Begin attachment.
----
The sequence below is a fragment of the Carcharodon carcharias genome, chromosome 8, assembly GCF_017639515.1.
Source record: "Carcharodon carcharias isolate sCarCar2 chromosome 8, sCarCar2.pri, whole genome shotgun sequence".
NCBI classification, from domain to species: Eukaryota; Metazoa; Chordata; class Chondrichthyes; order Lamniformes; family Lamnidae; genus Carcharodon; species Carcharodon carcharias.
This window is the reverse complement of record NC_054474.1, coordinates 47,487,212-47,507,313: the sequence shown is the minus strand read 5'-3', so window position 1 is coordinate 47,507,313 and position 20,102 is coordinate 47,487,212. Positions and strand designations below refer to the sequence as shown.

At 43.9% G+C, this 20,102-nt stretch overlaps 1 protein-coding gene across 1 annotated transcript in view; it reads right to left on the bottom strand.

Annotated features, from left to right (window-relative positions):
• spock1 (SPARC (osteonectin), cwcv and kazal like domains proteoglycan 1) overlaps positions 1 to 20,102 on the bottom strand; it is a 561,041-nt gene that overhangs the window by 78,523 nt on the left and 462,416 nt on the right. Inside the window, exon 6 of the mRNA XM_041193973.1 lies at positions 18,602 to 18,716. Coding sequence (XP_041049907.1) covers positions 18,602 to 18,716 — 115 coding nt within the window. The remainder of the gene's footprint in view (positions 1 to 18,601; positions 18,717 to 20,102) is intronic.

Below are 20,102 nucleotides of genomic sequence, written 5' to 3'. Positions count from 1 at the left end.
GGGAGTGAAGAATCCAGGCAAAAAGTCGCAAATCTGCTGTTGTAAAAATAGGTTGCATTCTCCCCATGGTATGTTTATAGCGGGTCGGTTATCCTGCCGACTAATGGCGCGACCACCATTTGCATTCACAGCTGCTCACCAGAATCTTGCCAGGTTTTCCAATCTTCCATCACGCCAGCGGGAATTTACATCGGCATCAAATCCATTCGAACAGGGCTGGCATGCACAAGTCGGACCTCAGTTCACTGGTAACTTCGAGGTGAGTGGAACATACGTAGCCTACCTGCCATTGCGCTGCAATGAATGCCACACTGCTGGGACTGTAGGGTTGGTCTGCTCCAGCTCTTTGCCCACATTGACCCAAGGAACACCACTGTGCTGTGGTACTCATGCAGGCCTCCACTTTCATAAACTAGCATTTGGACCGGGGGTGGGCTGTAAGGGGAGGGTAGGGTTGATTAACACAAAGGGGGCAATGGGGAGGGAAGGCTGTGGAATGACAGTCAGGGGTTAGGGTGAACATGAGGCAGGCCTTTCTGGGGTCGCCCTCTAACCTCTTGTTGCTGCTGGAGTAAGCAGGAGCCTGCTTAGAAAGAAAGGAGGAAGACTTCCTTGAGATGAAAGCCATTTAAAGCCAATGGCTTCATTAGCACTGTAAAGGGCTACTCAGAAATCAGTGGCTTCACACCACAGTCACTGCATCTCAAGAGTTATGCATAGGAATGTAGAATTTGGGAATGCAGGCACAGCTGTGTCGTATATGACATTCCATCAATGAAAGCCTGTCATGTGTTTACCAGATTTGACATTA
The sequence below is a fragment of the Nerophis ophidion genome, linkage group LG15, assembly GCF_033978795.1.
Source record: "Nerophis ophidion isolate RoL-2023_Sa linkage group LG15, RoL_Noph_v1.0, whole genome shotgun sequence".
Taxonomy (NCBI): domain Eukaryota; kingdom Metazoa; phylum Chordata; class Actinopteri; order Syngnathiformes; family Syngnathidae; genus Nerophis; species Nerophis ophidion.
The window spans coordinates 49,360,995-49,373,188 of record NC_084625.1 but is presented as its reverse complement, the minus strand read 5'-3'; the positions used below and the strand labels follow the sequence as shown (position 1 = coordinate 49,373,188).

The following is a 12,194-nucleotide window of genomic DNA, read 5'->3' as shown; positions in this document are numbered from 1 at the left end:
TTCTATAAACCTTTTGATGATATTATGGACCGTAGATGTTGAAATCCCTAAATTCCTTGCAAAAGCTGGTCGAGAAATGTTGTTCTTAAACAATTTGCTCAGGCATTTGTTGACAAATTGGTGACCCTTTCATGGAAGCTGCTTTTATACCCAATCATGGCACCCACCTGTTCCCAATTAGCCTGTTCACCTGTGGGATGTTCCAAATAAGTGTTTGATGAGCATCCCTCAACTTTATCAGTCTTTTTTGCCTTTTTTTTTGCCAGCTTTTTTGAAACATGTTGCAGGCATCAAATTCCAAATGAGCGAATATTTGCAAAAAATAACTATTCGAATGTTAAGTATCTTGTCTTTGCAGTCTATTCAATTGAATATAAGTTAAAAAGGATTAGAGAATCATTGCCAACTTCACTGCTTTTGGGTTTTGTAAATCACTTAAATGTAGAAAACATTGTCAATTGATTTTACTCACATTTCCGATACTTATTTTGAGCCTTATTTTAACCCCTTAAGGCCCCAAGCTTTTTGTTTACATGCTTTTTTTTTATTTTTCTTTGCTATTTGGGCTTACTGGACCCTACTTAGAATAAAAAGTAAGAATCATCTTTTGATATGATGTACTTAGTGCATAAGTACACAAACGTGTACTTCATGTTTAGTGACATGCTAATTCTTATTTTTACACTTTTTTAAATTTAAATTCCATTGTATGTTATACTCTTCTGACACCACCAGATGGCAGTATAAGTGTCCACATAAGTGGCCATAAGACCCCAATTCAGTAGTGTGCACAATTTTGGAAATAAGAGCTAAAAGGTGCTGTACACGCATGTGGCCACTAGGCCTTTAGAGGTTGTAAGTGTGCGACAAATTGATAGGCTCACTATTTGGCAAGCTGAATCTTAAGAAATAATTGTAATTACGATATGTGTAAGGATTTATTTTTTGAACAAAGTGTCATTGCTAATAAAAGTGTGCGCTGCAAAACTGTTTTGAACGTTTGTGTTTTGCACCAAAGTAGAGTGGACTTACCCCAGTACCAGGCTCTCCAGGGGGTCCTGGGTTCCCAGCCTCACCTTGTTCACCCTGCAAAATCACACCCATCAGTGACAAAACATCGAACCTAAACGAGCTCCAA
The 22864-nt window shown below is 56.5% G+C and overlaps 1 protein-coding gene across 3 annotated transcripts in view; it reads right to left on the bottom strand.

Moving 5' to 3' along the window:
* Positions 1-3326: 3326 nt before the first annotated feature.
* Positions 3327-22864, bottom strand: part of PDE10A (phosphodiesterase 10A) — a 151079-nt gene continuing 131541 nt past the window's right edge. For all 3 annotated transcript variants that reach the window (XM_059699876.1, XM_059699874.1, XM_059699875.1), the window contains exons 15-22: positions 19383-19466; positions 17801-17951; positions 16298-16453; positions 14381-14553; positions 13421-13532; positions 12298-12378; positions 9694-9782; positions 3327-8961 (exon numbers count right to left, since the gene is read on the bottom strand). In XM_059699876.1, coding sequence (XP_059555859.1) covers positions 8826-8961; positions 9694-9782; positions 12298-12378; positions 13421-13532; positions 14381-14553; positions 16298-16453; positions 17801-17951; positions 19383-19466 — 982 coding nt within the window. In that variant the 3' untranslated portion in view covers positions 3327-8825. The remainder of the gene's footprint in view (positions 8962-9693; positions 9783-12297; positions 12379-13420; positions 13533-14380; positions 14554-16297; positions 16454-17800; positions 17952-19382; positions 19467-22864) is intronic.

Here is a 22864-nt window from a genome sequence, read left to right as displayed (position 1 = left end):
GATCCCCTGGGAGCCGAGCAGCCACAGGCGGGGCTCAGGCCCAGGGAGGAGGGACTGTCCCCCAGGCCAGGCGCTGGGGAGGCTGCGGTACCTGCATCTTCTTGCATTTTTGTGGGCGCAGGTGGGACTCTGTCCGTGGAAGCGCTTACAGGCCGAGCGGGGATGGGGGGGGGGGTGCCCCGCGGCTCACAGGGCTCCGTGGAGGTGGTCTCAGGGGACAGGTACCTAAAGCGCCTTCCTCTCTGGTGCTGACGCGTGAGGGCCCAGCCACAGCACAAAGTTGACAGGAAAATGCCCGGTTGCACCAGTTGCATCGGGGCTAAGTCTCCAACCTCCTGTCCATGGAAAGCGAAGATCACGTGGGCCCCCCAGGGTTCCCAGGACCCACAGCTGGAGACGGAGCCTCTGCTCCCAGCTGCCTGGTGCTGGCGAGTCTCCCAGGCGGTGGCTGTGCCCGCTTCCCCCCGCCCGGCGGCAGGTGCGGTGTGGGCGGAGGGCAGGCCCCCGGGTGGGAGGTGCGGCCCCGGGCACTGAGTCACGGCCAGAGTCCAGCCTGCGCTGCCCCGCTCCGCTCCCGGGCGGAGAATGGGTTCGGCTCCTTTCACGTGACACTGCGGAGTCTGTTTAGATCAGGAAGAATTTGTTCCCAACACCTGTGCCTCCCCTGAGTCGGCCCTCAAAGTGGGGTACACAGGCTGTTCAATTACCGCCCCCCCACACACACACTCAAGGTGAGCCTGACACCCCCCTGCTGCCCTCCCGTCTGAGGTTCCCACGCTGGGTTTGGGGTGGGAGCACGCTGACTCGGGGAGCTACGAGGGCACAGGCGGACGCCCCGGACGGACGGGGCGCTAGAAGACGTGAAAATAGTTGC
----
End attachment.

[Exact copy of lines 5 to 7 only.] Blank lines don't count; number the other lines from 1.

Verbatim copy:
At 43.9% G+C, this 20,102-nt stretch overlaps 1 protein-coding gene across 1 annotated transcript in view; it reads right to left on the bottom strand.

Annotated features, from left to right (window-relative positions):
• spock1 (SPARC (osteonectin), cwcv and kazal like domains proteoglycan 1) overlaps positions 1 to 20,102 on the bottom strand; it is a 561,041-nt gene that overhangs the window by 78,523 nt on the left and 462,416 nt on the right. Inside the window, exon 6 of the mRNA XM_041193973.1 lies at positions 18,602 to 18,716. Coding sequence (XP_041049907.1) covers positions 18,602 to 18,716 — 115 coding nt within the window. The remainder of the gene's footprint in view (positions 1 to 18,601; positions 18,717 to 20,102) is intronic.